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July 18, 2013

Charting Progress Toward a More Efficient Regional and State Tax System via Indicators

GO TO 2040 calls on CMAP to track indicators and set targets on the efficiency, equity, and transparency of the state and local tax system. This is the first in a series of Policy Updates that will examine CMAP's tax policy indicators. This post outlines how CMAP views tax system efficiency. Future posts will examine indicators that track equity and transparency. An efficient tax system minimizes economic distortions by having a broad, rather than narrow, tax base. A tax base with fewer exemptions or limitations that covers a broader scope of the economy improves revenue stability and helps revenues increase based on growth in the economy. A broad tax base also allows for lower tax rates, which can enhance economic competitiveness.

To judge the region's success in broadening the tax base and lowering rates, this Policy Update analyzes the composition of the tax base and the extent to which the tax base allows for low tax rates. CMAP will focus on three tax types: the sales tax, the individual income tax, and the property tax. When available, tax data from the northeastern Illinois region is used in the analysis; otherwise, statewide data is used.

Sales Tax
Illinois imposes a sales tax rate of 6.25 percent, although the rate can reach as high as 9.5 percent in some jurisdictions after including county, municipal, and Regional Transportation Authority sales tax rates. In the CMAP region, general merchandise and other sales included in the sales tax base totaled $109.4 billion in 2012. Excluding sales of food, drugs, and medical appliances that are taxed at a lower rate, revenues generated from general merchandise totaled $7.5 billion in the region in 2012, resulting in an aggregate rate of 8.4 percent. The following chart provides an overview of the aggregate sales tax rate in the state from 2007-12.

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This aggregate sales tax rate is high compared to other parts of the country. Nationally, the median state and local combined sales tax rate is 6.8 percent. In Illinois, revenue generated from state and local sales taxes totaled $12.4 billion in 2012, resulting in an aggregate statewide sales tax rate of 7.5 percent. Like Illinois, other Midwestern states including Iowa, Missouri, and Wisconsin have both state and various local sales tax rates. Among its neighbors, Illinois has the second highest sales tax rate. However, in many Illinois jurisdictions the rate is more than 9 percent, significantly higher than the rates imposed by neighboring states. The following chart shows the Illinois sales tax rate relative to neighboring states.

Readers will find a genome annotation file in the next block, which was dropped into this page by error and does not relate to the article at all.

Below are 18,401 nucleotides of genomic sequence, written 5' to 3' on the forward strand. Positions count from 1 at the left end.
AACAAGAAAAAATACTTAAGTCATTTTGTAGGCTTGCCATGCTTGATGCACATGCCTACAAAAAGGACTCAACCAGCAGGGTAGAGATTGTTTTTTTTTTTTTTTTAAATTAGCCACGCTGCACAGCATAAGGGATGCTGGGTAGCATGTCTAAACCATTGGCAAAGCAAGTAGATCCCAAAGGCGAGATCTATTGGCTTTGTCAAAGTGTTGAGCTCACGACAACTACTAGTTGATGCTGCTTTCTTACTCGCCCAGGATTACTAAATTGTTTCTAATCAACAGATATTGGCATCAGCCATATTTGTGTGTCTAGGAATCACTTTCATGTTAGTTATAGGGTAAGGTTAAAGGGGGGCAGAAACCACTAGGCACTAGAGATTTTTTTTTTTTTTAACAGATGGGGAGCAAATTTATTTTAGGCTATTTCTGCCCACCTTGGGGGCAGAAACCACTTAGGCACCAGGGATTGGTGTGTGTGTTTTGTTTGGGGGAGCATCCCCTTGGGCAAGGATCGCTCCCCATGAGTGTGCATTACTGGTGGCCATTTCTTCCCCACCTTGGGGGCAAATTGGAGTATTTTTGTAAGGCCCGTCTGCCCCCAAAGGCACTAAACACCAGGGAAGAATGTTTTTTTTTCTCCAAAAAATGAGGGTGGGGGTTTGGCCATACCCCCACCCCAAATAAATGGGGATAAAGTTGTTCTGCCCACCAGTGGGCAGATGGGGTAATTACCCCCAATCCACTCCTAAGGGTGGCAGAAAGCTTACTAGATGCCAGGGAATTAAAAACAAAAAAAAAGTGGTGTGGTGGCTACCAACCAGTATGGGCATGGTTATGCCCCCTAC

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Not all forms of consumption are included in the sales tax base statewide. For example, some purchases such as farm chemicals and sales to not-for-profit organizations are exempted under Illinois statute, resulting in an estimated revenue base reduction of $36.0 billion. In addition, the State of Illinois taxes qualifying food, drugs, and medical appliances at a lower sales tax rate of 1 percent, resulting in a net loss to the tax revenue base of approximately $21.3 billion. These base reductions are equivalent to nearly half of taxable sales. If the tax base excluded fewer types of consumption, either more revenue could be generated under the current rates or the rates could be reduced. The following chart compares these taxable sales exemptions for 2007-11.

The sales tax base also does not include most services. Illinois includes 17 services in its sales tax base, which is relatively low in comparison to other states. Nationally, the median state sales tax base includes 55 services. Consumption of services in Illinois totals an estimated $16.6 billion. The following chart shows the number of services in our state's sales tax base compared to surrounding states.

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Expanding the sales tax base to include exempted and excluded goods or services and lowering the rate would improve the efficiency of the sales tax in Illinois. However, it is not necessarily optimal to include all goods and services in the sales tax base. For example, there are important policy reasons for leaving some types of consumption out of the sales tax base, which CMAP explored in a prior Policy Update.